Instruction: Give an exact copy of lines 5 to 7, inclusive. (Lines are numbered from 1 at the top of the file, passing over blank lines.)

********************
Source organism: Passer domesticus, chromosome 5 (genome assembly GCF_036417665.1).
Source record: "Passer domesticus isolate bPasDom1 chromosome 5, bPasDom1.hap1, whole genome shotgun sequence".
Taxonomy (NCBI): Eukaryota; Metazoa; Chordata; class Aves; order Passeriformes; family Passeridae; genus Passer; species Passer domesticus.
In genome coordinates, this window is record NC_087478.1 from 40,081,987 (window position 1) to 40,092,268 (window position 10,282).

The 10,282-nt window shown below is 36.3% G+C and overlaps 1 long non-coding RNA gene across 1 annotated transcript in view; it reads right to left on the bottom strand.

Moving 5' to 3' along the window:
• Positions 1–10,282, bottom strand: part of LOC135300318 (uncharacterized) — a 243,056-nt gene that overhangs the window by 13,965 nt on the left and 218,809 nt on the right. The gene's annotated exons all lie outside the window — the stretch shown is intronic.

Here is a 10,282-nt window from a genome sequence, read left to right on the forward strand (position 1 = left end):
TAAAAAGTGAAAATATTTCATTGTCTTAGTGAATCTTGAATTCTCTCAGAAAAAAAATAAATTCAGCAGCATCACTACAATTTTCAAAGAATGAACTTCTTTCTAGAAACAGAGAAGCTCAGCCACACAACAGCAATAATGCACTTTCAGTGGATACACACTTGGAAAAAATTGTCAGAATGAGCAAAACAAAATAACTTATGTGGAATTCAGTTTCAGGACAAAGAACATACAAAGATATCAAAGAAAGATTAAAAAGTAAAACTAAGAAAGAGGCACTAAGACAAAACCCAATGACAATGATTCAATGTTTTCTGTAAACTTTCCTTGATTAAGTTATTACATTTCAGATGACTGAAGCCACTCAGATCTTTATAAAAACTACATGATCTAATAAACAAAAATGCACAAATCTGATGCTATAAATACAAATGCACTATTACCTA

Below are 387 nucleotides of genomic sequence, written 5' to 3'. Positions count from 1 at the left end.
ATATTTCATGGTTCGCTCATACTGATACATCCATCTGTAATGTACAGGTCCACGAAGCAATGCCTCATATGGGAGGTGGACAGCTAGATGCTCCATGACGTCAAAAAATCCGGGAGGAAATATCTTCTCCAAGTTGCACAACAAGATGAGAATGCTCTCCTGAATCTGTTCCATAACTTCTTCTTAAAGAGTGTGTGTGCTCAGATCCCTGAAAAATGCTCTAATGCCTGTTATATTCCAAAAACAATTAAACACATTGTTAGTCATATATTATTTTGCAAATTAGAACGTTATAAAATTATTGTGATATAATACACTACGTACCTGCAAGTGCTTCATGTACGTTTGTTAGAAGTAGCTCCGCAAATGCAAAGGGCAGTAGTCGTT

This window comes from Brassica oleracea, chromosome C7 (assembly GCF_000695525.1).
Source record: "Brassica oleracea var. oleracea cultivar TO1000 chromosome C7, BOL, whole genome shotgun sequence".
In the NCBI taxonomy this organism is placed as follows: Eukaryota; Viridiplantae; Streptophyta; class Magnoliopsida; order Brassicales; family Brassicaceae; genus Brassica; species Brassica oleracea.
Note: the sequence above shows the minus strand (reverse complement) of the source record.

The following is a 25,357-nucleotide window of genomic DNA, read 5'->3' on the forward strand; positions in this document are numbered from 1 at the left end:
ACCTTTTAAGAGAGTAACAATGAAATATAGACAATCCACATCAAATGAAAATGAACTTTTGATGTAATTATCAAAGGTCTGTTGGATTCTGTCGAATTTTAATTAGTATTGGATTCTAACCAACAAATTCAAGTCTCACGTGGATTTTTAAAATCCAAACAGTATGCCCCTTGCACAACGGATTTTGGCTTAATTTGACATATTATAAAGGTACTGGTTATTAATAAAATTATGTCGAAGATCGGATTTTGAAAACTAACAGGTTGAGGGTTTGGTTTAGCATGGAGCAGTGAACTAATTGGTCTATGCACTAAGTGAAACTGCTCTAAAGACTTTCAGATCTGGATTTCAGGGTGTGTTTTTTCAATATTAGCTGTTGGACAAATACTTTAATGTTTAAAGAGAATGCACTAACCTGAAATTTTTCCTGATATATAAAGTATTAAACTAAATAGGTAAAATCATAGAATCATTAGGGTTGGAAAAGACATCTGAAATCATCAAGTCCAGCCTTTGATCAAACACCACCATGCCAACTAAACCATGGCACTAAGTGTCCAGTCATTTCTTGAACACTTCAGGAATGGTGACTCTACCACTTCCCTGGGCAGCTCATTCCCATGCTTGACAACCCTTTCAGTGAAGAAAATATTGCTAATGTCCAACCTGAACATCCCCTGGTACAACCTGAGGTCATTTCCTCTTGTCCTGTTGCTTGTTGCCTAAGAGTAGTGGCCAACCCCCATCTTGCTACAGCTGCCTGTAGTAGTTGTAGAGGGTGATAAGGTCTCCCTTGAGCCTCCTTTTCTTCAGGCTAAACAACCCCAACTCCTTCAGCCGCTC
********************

The 10,282-nt window shown below is 36.3% G+C and overlaps 1 long non-coding RNA gene across 1 annotated transcript in view; it reads right to left on the bottom strand.

Moving 5' to 3' along the window:
• Positions 1–10,282, bottom strand: part of LOC135300318 (uncharacterized) — a 243,056-nt gene that overhangs the window by 13,965 nt on the left and 218,809 nt on the right. The gene's annotated exons all lie outside the window — the stretch shown is intronic.